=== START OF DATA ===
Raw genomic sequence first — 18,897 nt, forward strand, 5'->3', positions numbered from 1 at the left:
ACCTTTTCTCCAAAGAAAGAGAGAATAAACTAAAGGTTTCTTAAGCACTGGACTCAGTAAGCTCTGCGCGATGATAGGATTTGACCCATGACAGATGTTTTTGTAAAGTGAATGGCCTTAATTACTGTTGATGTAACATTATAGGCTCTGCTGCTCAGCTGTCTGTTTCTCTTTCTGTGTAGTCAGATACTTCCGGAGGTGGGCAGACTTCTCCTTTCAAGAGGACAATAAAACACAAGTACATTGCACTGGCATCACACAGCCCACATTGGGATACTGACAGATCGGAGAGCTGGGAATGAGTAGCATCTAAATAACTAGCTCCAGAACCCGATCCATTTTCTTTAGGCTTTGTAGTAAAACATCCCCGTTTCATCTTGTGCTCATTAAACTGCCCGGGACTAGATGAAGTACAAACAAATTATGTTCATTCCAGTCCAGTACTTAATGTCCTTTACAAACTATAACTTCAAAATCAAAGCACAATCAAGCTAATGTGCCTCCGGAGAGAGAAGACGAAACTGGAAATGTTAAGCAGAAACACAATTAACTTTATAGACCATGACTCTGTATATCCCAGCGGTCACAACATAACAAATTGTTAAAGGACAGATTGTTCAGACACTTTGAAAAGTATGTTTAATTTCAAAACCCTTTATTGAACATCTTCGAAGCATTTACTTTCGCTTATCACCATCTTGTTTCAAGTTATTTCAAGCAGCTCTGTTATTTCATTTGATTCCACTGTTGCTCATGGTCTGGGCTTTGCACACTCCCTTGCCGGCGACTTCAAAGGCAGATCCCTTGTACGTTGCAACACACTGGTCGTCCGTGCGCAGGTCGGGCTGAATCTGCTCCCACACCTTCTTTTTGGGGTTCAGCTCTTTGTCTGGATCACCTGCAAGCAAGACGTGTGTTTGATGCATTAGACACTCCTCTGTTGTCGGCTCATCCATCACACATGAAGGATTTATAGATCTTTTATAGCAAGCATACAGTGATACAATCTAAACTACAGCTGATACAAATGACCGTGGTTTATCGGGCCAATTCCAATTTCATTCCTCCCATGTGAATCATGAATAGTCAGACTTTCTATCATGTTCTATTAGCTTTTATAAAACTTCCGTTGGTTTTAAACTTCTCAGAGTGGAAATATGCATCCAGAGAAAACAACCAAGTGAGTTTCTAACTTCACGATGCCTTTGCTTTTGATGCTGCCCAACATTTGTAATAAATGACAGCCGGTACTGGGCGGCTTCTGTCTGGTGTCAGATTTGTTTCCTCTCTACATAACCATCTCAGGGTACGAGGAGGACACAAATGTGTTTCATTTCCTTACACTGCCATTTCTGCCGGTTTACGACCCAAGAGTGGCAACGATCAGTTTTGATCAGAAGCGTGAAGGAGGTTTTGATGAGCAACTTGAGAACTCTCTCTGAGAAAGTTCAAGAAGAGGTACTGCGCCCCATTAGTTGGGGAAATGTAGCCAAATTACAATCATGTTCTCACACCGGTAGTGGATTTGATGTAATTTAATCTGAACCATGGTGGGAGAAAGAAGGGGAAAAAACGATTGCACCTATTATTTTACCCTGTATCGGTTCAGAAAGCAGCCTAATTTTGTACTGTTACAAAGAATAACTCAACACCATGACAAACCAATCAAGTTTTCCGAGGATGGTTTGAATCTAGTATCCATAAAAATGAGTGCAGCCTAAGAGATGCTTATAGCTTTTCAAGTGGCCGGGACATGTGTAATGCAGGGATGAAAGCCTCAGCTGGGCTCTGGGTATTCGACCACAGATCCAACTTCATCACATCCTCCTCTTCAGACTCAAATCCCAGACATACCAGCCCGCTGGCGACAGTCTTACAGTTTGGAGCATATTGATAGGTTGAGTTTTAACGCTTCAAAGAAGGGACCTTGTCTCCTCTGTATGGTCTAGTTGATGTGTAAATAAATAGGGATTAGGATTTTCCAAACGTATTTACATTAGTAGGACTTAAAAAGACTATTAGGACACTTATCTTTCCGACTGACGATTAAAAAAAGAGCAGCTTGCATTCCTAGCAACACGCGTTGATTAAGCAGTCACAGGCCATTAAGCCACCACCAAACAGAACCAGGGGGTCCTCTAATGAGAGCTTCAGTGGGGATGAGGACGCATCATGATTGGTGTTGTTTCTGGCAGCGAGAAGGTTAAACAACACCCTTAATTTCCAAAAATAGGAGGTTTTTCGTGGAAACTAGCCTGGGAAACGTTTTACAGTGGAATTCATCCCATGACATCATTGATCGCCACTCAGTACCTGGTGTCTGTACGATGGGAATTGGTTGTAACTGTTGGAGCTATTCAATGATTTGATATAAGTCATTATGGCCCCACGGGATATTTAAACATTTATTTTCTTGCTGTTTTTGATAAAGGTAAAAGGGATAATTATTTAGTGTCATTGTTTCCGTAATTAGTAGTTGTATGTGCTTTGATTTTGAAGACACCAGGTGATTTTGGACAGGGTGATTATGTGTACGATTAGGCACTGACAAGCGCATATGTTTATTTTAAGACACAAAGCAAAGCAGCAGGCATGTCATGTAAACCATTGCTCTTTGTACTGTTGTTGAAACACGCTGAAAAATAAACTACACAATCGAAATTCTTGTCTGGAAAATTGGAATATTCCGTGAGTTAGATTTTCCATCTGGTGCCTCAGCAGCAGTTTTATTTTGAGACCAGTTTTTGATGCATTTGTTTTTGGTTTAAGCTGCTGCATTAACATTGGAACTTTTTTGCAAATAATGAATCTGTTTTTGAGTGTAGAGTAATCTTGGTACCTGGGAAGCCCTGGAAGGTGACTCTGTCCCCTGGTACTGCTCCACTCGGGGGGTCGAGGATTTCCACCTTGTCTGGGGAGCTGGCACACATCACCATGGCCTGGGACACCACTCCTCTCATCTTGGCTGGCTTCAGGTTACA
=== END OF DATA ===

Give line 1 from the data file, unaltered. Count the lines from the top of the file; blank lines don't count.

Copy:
Raw genomic sequence first — 18,897 nt, forward strand, 5'->3', positions numbered from 1 at the left: